Remnants of the mythology of pre-Christian Ireland are preserved in medieval Irish literature, its characters largely euphemised and its religious significance suppressed by its Christian redactors. The surviving material has come to be grouped in four cycles:
- the Mythological Cycle, which includes origin myths and stories of the presumed gods of the Irish;
- the Ulster Cycle, legends of the heroes of the Ulaid set around the 1st century AD;
- the Fenian Cycle, tales of the hero Fionn mac Cumhaill and his warriors, set around the 3rd century AD;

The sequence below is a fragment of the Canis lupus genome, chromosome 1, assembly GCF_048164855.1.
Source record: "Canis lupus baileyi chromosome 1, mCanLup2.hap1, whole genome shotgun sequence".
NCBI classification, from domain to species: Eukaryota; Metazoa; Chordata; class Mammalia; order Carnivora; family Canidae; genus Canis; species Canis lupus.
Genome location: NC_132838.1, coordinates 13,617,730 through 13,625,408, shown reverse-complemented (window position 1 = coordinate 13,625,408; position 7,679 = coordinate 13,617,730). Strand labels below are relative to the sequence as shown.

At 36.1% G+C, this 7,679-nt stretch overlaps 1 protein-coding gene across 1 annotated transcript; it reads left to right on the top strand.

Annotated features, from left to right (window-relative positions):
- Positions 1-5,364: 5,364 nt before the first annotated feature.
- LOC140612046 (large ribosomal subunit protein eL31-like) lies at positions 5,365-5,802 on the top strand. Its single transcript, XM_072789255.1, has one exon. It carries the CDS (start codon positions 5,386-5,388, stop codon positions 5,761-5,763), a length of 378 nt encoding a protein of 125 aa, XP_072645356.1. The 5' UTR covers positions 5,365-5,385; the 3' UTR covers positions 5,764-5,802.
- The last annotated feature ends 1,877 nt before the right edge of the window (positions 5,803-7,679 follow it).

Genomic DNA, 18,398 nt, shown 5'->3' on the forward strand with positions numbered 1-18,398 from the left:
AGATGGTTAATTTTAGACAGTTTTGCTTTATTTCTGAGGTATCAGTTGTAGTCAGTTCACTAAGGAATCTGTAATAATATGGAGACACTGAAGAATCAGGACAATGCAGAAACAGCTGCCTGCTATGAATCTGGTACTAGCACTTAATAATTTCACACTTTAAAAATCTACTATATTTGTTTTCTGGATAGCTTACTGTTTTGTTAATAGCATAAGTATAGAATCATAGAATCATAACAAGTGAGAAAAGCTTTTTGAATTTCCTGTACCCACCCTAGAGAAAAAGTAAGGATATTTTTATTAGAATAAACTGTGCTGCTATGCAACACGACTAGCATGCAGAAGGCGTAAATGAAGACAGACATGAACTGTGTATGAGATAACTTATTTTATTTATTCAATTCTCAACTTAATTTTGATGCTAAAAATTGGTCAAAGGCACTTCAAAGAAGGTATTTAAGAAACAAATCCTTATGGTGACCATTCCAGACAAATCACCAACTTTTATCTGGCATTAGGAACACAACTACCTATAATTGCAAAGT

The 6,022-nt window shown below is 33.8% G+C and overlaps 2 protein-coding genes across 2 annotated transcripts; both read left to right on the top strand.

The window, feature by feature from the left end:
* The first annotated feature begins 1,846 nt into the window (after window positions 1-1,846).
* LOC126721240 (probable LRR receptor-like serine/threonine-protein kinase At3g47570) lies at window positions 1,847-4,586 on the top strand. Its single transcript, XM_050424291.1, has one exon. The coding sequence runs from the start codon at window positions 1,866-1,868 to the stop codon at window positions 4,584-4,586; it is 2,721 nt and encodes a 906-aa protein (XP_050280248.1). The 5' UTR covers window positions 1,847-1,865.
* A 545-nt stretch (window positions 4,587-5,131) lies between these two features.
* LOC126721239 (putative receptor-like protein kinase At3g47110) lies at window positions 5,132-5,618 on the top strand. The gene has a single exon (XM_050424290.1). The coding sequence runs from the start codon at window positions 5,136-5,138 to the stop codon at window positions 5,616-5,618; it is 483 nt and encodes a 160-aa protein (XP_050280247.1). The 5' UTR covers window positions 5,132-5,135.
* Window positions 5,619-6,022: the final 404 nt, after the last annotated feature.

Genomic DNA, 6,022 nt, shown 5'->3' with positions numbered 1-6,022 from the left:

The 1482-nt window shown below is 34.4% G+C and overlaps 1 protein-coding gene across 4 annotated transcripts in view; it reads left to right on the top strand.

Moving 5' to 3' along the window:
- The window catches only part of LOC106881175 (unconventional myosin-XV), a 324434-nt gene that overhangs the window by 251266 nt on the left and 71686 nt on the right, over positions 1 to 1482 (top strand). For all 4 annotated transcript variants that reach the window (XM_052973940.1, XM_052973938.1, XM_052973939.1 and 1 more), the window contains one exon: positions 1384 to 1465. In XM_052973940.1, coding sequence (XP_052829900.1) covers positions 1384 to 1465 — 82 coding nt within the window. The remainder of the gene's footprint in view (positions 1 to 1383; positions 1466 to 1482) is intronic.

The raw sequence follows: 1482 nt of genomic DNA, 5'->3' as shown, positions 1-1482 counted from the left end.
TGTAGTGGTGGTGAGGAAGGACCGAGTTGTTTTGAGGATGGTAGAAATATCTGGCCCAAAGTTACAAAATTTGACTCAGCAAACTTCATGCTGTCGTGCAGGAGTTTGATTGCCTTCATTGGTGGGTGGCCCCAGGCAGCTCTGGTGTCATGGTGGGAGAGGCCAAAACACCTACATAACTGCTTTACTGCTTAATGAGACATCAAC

- the Historical Cycles, also known as the Cycles of the Kings, a portmanteau category containing legendary tales of the kings of Ireland.
There are also a number of stories which do not fit comfortably into any of the cycles.
Irish mythology was extensively drawn upon by many of the authors of the Irish literary renaissance.